The mechanism on loss and damage? Fossil profits are enough to finance it 60 times
A Loss and Damage Collaboration dossier on the mechanism for losses and damages
(sustainabilityenvironment.com) – Even though the wealthier countries have made timid openings, it is quite unlikely that COP27 will manage to produce a good deal of loss & damage. Funding for the countries most affected by the climate crisis by those who, in the crisis, have the greatest responsibility, is the theme at the heart of the climate summit. But if on the acceptance of the idea, in principle, perhaps something is moving, everything is still frozen at the operational level: how much money, from whom, to whom, in what ways, are all essential details that in Egypt should not yet be talked about. But how much does it cost to delay once again the creation of a mechanism for losses and damages?
Since 1991, the year in which Vanuatu first proposed a mechanism to deal with losses and damage, 189 million people have been affected by extreme weather events every year. Especially in developing countries: 79% of the victims and 97% of those affected are concentrated here.
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In the last year alone, there have been 119 extreme events in these countries. And both in a historical perspective and by narrowing it down to the last 12 months, the resources needed to cushion the impact of the climate crisis would be there.The Loss and Damage Collaboration, an umbrella of 24 NGOs and international organizations including CAN, CIEL, WWF, University of Exeter, Heinrich Böll Stiftung keeps the spotlight on a historically neglected aspect of climate negotiations but is essential in the perspective of climate justice.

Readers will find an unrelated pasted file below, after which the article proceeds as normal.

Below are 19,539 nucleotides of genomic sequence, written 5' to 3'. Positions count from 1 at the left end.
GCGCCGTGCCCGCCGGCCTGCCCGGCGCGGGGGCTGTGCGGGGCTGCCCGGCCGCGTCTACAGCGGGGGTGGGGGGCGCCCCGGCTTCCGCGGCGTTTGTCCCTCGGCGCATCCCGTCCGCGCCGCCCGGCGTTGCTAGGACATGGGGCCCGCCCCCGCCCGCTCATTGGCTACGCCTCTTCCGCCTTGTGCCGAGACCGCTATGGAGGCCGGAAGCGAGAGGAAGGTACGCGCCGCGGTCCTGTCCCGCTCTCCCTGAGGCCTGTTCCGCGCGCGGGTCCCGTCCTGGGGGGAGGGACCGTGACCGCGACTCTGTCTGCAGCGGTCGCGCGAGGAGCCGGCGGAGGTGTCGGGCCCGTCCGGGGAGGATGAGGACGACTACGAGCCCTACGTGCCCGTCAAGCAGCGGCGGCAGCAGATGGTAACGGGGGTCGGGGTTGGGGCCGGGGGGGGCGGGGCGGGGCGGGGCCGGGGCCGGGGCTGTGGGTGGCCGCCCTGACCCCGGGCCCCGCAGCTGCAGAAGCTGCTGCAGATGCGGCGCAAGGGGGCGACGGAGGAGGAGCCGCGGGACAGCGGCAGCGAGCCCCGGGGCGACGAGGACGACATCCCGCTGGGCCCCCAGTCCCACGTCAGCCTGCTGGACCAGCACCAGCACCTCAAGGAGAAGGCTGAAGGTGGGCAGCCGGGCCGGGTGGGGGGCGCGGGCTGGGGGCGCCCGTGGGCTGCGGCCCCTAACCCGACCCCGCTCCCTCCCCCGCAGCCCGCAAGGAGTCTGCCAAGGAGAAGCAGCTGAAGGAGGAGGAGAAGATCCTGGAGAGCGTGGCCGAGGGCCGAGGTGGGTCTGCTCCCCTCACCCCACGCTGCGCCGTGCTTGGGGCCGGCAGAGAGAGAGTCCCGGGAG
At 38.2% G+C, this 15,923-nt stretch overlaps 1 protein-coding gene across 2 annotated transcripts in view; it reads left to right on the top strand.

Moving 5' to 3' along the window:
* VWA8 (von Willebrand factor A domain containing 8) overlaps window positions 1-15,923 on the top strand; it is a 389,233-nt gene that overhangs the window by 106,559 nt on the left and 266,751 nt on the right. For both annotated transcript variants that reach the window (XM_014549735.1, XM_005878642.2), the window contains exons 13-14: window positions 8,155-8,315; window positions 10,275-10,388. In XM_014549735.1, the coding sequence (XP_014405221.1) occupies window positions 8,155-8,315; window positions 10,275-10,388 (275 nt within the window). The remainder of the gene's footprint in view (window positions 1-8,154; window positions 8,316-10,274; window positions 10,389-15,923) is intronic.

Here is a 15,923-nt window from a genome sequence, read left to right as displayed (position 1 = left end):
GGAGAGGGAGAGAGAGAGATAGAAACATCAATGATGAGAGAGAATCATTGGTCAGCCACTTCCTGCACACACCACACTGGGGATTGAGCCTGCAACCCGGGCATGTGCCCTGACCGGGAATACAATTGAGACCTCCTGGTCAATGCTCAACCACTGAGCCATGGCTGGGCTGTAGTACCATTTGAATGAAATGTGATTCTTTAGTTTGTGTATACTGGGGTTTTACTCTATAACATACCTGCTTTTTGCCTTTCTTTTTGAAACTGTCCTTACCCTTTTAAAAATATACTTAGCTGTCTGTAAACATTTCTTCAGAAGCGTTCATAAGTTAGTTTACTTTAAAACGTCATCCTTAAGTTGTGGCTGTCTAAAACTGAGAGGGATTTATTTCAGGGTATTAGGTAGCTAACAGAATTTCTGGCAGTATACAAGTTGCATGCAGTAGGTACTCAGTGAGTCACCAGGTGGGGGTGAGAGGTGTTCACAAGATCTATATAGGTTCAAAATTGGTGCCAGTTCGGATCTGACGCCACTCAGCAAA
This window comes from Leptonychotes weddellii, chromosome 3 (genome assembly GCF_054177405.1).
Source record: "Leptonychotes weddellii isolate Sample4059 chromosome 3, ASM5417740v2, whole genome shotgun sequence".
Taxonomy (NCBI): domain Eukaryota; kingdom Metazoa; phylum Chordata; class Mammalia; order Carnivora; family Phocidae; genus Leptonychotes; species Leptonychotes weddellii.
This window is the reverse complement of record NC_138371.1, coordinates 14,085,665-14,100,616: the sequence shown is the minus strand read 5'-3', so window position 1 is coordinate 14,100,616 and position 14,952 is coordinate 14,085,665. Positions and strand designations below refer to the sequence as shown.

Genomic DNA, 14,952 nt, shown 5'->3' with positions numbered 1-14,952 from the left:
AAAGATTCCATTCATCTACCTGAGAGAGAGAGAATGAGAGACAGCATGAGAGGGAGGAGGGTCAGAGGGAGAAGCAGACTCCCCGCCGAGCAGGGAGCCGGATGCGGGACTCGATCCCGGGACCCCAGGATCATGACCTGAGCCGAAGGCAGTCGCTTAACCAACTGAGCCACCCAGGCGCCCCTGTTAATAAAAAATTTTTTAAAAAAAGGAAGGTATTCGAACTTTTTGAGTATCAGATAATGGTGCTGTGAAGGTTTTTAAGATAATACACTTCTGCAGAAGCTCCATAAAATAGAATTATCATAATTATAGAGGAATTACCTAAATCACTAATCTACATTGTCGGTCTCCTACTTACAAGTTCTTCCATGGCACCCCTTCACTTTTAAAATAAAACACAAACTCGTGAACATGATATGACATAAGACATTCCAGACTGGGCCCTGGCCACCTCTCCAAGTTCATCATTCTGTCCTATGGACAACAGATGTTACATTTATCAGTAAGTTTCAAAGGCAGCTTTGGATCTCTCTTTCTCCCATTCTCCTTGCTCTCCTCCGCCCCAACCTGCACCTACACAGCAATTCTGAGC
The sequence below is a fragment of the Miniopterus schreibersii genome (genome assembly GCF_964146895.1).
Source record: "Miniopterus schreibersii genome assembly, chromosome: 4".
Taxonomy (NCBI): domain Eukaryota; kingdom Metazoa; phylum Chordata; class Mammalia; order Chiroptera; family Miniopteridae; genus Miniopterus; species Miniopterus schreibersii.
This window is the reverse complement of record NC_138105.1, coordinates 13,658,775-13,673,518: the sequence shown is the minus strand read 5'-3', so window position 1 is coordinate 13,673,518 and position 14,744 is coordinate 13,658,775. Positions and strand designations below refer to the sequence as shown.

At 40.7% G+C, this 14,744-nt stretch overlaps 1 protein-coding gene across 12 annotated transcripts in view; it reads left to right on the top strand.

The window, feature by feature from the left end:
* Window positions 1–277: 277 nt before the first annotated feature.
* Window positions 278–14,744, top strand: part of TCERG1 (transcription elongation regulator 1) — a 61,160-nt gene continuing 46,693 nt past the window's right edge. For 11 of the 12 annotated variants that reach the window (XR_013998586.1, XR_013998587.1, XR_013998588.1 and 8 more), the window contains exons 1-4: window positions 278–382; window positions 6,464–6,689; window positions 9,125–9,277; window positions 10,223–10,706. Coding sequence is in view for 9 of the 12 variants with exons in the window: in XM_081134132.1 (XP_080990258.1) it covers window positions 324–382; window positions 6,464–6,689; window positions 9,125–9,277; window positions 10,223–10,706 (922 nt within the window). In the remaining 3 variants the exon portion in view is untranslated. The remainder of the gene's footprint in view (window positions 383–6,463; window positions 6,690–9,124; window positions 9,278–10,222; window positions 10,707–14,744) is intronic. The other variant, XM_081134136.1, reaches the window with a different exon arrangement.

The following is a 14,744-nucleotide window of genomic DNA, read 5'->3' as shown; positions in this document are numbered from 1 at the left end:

Where to get the necessary resources? The answer is: from whom has contributed most to the climate crisis, namely the fossil industry. “Between 2000 and 2019, the fossil fuel industry achieved a number of superprofits that covered almost 60 times the cost of climate-induced economic losses in 55 of the most climate-vulnerable countries.
Huge revenues have been generated, but those responsible for the crisis still have to pay”, reads the dossier “The cost of delay“.
The same reasoning applies to the last year. “In the first half of 2022 six fossil fuel companies alone earned enough to cover the costs of major extreme weather and climate events in developing countries and still retain nearly $70 billion in pure profit”The report continues.